Australian designer Graham Marsh and Golf & Land Design, led by Hans-Georg Erhardt, have collaborated to design a new golf course for Eagle Pine Golf Resort in Limassol, Cyprus.
“The aim is to create a centrepiece of golfing experience for Cyprus and the Mediterranean region, by taking advantage of the elevations of the terrain to achieve uninterrupted sea views and ravine views, while seeking to retain the natural vegetation, native trees and overall landscape,” said Lefteris Aristodemou, assistant general manager of Aristo Developers.
“In terms of the golf master plan, there are quite a few holes I’m personally very excited about: the eighteenth will definitely be one of the signature holes,” said Aristodemou. “The tee shot is overlooking a huge ravine, where, if you manage to drive a 120-metre shot to the fairway, you’ll be rewarded with stunning views of a boutique hotel and a state-of-the-art clubhouse. The pressure is on!”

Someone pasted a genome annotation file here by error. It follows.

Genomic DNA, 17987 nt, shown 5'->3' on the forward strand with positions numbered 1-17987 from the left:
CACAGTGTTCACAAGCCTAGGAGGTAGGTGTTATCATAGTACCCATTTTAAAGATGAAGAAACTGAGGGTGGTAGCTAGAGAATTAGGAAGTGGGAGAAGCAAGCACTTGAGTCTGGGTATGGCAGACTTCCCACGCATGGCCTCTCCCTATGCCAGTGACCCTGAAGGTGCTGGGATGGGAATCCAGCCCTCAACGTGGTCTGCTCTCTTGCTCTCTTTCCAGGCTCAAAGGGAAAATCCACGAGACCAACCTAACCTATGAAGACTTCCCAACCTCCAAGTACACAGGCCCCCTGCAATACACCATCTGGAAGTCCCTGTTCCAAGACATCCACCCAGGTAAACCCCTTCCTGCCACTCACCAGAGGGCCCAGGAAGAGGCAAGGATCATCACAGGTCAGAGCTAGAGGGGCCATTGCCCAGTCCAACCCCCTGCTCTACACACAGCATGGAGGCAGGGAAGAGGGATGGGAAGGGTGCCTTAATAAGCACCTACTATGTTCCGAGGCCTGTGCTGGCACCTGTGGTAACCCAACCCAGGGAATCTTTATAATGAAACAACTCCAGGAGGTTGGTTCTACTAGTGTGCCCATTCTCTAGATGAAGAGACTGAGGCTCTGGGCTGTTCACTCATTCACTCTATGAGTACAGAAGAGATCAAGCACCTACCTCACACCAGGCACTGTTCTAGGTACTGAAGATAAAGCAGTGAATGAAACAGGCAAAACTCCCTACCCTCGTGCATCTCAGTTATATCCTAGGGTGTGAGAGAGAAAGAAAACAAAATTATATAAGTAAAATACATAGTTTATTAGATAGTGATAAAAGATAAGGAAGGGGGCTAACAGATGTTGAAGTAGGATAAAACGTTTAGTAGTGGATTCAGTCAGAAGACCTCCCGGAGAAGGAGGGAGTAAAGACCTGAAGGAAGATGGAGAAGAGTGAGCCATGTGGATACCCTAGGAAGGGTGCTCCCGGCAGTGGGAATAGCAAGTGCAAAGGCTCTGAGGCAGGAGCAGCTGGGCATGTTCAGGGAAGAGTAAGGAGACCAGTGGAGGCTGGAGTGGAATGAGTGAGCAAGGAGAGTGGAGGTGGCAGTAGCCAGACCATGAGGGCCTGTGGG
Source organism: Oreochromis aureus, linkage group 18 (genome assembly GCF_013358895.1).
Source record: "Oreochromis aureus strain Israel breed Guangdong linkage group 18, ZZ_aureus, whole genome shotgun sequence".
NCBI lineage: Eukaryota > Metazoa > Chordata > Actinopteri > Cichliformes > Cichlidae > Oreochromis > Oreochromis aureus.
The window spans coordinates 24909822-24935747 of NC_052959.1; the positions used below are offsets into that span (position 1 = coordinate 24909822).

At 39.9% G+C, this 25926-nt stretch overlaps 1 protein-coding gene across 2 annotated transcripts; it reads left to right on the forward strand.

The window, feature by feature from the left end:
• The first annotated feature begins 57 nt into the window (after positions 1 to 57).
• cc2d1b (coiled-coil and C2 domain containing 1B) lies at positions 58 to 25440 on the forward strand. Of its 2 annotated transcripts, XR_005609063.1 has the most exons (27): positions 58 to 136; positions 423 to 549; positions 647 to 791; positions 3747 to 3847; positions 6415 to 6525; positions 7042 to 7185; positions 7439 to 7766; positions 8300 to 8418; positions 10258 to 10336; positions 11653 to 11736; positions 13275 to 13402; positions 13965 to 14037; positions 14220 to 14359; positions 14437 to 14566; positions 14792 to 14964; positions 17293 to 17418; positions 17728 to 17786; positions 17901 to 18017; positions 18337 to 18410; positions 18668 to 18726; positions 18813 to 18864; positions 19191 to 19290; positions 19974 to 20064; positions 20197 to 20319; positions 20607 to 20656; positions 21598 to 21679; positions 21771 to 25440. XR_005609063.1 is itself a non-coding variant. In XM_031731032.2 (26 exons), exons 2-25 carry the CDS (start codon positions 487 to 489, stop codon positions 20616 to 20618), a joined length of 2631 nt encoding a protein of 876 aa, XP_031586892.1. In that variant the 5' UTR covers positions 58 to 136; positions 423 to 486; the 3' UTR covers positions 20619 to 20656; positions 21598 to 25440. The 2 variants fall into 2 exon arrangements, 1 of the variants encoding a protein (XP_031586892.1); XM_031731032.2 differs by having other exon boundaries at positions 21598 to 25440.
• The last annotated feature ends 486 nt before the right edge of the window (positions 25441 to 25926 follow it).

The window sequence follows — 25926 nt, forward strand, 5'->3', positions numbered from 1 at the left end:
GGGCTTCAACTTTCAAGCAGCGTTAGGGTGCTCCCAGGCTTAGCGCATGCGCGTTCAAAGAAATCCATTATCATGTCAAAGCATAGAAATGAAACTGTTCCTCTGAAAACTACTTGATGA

Watch: A video visualisation of the golf course created by Harris Kalinka
The golf course will be part of a resort that occupies 1.7 million square metres of land. There will be an 80-room hotel with a wine-themed restaurant and spa, a retail centre, and approximately 1,000 residential units, master planned by US-based firm EDSA.
Aristo Developers, the sole owner and developer of the land, has spent 16 years acquiring all necessary permits. The business already has three golf courses in operation and thousands of completed residential units in Cyprus.
Aristodemou said: “Being the pioneers of golf course development and one of the leading real estate developers in Cyprus, we aim to use all our expertise in building golf courses and residential developments to create a centrepiece of golfing and rejuvenation experience that will not only attract golfers, but also tourists and residential buyers that wish to enjoy the benefits of this exclusive community.”
Construction of the course is expected to start this year, once funding has been secured, and will take two years to build. The entire resort, including all residential units, is expected to take 10 years to complete.